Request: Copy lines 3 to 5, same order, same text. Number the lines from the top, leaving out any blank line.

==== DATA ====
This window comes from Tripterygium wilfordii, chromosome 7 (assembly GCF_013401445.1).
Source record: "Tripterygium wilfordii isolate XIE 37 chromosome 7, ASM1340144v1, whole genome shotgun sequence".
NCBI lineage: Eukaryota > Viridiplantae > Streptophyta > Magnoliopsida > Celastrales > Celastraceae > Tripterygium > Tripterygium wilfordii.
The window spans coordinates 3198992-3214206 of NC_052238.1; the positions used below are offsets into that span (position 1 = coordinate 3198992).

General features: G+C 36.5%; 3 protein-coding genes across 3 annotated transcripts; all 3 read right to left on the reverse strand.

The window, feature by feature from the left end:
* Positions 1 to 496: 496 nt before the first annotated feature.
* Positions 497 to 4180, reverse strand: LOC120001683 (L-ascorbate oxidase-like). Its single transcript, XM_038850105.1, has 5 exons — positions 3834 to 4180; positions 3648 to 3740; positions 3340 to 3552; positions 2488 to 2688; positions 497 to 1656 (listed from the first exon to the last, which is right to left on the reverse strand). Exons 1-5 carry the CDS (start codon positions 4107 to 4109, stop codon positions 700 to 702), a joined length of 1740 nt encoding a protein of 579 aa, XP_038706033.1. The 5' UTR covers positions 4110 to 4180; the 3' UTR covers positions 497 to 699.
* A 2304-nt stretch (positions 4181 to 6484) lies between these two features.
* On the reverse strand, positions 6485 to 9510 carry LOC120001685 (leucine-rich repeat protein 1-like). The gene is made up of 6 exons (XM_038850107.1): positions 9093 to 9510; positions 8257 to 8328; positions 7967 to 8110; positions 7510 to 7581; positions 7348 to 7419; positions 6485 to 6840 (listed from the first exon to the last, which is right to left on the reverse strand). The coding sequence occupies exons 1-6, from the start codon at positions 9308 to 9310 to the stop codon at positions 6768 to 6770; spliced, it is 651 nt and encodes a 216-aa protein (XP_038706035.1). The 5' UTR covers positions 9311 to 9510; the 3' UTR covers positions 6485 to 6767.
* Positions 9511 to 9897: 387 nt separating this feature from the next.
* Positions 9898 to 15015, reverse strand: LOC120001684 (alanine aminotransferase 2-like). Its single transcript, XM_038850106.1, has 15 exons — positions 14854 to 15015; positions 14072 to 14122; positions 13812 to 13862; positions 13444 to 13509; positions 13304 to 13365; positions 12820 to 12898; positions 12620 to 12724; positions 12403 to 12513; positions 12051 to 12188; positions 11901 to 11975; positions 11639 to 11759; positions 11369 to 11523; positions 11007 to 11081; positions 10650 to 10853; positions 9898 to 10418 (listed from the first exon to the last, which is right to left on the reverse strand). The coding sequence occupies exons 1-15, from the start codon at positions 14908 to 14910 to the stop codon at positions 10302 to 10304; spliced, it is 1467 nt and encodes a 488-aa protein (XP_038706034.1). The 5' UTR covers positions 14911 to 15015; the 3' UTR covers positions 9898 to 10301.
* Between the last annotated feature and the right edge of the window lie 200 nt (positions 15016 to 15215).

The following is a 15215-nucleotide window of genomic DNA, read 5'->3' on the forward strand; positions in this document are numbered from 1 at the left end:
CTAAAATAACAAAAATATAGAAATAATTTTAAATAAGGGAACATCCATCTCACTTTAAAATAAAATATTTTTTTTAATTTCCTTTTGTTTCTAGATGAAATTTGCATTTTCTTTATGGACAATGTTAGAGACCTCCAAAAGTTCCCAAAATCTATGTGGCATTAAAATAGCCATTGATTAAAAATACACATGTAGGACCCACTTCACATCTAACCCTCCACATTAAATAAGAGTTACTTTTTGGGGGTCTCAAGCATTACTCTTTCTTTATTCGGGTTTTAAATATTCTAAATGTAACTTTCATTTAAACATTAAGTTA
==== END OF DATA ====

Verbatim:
NCBI lineage: Eukaryota > Viridiplantae > Streptophyta > Magnoliopsida > Celastrales > Celastraceae > Tripterygium > Tripterygium wilfordii.
The window spans coordinates 3198992-3214206 of NC_052238.1; the positions used below are offsets into that span (position 1 = coordinate 3198992).

General features: G+C 36.5%; 3 protein-coding genes across 3 annotated transcripts; all 3 read right to left on the reverse strand.